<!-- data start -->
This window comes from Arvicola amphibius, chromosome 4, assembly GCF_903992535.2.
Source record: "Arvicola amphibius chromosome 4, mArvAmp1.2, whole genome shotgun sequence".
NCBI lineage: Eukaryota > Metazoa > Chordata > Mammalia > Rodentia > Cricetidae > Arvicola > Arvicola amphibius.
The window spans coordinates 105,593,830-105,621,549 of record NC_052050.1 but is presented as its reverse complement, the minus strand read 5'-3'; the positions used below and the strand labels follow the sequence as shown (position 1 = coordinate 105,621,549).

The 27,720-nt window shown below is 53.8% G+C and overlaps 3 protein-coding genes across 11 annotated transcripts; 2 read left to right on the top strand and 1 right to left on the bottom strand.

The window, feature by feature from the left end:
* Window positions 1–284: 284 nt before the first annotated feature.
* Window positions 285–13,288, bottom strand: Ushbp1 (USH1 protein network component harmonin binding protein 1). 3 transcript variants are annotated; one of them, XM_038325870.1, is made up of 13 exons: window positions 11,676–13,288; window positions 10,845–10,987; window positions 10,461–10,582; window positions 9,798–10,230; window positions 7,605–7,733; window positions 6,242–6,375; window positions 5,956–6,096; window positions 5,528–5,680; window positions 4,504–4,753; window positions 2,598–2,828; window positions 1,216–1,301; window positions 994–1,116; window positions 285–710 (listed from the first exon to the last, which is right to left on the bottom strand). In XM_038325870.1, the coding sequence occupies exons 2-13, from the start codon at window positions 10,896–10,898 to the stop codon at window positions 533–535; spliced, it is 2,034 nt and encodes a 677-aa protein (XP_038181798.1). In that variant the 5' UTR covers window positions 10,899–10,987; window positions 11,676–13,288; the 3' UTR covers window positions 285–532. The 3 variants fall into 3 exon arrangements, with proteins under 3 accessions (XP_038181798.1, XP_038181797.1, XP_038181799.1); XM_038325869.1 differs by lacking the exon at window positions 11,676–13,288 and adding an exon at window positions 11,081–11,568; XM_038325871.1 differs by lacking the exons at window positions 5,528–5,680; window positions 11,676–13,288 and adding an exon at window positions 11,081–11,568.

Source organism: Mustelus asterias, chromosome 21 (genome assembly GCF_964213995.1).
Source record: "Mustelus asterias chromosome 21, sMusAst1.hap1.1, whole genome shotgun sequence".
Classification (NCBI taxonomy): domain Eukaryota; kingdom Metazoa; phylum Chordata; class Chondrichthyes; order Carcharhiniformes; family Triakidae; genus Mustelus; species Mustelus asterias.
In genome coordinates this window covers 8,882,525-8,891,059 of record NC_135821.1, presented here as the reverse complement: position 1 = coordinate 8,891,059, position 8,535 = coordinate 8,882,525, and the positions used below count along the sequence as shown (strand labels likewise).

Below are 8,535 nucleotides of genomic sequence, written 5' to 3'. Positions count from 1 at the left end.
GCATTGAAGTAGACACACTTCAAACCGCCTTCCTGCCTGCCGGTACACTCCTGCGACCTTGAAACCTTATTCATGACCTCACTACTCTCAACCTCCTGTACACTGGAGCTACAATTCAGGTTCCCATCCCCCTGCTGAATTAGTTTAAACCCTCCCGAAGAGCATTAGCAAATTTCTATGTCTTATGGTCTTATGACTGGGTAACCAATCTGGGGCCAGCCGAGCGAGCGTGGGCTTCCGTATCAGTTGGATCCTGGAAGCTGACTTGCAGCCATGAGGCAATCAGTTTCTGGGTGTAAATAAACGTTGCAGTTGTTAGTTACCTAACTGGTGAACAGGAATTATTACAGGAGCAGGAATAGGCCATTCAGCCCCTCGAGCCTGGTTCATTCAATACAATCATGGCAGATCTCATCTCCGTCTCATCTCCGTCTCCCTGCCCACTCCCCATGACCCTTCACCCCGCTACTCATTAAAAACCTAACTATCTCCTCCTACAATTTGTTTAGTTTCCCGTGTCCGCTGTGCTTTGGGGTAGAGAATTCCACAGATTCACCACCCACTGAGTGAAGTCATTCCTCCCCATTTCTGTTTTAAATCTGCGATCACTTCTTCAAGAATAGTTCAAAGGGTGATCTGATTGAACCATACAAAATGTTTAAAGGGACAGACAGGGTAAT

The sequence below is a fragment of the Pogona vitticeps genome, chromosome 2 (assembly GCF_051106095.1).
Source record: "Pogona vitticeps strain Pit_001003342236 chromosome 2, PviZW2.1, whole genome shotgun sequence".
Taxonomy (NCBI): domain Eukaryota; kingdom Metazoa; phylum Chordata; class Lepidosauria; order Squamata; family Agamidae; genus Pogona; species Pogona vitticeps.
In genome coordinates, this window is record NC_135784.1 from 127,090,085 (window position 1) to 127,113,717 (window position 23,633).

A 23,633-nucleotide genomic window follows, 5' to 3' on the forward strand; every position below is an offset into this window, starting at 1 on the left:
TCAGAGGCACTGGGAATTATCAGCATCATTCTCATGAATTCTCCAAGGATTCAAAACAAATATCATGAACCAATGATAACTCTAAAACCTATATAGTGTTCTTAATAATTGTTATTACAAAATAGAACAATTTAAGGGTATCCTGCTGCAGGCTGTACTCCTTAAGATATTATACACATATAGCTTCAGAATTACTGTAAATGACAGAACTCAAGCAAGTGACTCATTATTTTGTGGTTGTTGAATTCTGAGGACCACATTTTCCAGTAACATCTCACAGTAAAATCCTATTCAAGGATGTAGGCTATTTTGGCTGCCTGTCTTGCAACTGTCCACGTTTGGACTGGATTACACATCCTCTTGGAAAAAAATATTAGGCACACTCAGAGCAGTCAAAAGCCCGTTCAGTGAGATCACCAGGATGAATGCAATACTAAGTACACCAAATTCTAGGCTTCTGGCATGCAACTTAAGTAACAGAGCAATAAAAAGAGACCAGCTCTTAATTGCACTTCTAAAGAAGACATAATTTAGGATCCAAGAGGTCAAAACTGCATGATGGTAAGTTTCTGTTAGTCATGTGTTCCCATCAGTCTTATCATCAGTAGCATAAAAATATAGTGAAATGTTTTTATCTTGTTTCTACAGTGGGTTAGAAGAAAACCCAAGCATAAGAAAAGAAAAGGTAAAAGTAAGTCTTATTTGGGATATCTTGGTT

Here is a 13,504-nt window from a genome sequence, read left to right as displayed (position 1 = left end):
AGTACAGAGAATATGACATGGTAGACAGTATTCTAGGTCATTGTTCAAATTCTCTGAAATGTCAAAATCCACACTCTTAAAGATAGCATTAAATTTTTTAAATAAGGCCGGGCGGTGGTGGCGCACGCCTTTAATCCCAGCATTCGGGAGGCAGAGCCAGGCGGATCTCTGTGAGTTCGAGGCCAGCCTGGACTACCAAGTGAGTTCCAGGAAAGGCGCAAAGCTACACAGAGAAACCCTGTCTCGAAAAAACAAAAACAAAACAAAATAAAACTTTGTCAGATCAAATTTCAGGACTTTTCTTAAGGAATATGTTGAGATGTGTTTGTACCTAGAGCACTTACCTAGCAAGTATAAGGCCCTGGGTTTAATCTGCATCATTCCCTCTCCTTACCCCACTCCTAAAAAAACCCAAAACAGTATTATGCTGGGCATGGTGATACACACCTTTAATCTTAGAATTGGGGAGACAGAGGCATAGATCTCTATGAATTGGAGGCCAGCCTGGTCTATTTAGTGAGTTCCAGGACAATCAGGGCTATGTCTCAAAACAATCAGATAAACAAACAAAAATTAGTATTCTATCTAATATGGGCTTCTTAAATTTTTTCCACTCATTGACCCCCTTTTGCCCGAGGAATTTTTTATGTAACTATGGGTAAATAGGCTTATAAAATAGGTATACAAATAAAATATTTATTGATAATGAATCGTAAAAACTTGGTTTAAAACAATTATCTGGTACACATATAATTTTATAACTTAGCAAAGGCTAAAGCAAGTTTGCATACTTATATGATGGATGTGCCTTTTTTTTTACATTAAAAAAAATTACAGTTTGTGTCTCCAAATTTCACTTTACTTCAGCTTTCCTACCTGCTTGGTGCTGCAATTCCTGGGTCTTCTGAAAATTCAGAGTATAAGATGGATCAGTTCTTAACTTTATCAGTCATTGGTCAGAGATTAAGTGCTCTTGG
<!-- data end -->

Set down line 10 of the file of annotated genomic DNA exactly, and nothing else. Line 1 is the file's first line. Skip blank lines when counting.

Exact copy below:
Source record: "Mustelus asterias chromosome 21, sMusAst1.hap1.1, whole genome shotgun sequence".